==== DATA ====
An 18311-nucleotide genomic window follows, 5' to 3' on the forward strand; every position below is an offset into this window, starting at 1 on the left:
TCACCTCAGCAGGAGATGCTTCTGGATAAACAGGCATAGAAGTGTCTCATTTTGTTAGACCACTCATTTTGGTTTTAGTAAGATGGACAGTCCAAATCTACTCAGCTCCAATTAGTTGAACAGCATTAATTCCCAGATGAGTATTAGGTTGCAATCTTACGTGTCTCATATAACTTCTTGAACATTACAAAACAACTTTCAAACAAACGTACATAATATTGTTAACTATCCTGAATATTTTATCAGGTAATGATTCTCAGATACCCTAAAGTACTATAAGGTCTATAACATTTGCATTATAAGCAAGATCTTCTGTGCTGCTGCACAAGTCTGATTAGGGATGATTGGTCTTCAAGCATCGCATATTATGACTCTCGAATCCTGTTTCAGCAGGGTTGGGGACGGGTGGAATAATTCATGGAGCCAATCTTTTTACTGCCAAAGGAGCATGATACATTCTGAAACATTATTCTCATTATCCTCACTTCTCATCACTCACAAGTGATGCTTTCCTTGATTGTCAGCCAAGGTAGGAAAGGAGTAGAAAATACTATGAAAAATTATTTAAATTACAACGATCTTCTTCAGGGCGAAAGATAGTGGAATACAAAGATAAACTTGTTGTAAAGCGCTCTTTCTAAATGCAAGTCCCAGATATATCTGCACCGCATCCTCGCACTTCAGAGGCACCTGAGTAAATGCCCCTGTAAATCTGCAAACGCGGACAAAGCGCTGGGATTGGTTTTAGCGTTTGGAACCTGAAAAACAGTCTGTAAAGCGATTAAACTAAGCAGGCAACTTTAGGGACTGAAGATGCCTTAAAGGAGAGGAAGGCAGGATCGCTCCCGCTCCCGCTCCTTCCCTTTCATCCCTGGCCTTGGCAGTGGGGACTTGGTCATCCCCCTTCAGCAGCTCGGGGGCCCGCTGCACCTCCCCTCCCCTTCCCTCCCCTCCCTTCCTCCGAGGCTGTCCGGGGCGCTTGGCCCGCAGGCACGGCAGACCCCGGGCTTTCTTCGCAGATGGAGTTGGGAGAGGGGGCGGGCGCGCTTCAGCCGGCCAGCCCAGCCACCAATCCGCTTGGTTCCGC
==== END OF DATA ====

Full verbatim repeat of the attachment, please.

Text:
An 18311-nucleotide genomic window follows, 5' to 3' on the forward strand; every position below is an offset into this window, starting at 1 on the left:
TCACCTCAGCAGGAGATGCTTCTGGATAAACAGGCATAGAAGTGTCTCATTTTGTTAGACCACTCATTTTGGTTTTAGTAAGATGGACAGTCCAAATCTACTCAGCTCCAATTAGTTGAACAGCATTAATTCCCAGATGAGTATTAGGTTGCAATCTTACGTGTCTCATATAACTTCTTGAACATTACAAAACAACTTTCAAACAAACGTACATAATATTGTTAACTATCCTGAATATTTTATCAGGTAATGATTCTCAGATACCCTAAAGTACTATAAGGTCTATAACATTTGCATTATAAGCAAGATCTTCTGTGCTGCTGCACAAGTCTGATTAGGGATGATTGGTCTTCAAGCATCGCATATTATGACTCTCGAATCCTGTTTCAGCAGGGTTGGGGACGGGTGGAATAATTCATGGAGCCAATCTTTTTACTGCCAAAGGAGCATGATACATTCTGAAACATTATTCTCATTATCCTCACTTCTCATCACTCACAAGTGATGCTTTCCTTGATTGTCAGCCAAGGTAGGAAAGGAGTAGAAAATACTATGAAAAATTATTTAAATTACAACGATCTTCTTCAGGGCGAAAGATAGTGGAATACAAAGATAAACTTGTTGTAAAGCGCTCTTTCTAAATGCAAGTCCCAGATATATCTGCACCGCATCCTCGCACTTCAGAGGCACCTGAGTAAATGCCCCTGTAAATCTGCAAACGCGGACAAAGCGCTGGGATTGGTTTTAGCGTTTGGAACCTGAAAAACAGTCTGTAAAGCGATTAAACTAAGCAGGCAACTTTAGGGACTGAAGATGCCTTAAAGGAGAGGAAGGCAGGATCGCTCCCGCTCCCGCTCCTTCCCTTTCATCCCTGGCCTTGGCAGTGGGGACTTGGTCATCCCCCTTCAGCAGCTCGGGGGCCCGCTGCACCTCCCCTCCCCTTCCCTCCCCTCCCTTCCTCCGAGGCTGTCCGGGGCGCTTGGCCCGCAGGCACGGCAGACCCCGGGCTTTCTTCGCAGATGGAGTTGGGAGAGGGGGCGGGCGCGCTTCAGCCGGCCAGCCCAGCCACCAATCCGCTTGGTTCCGC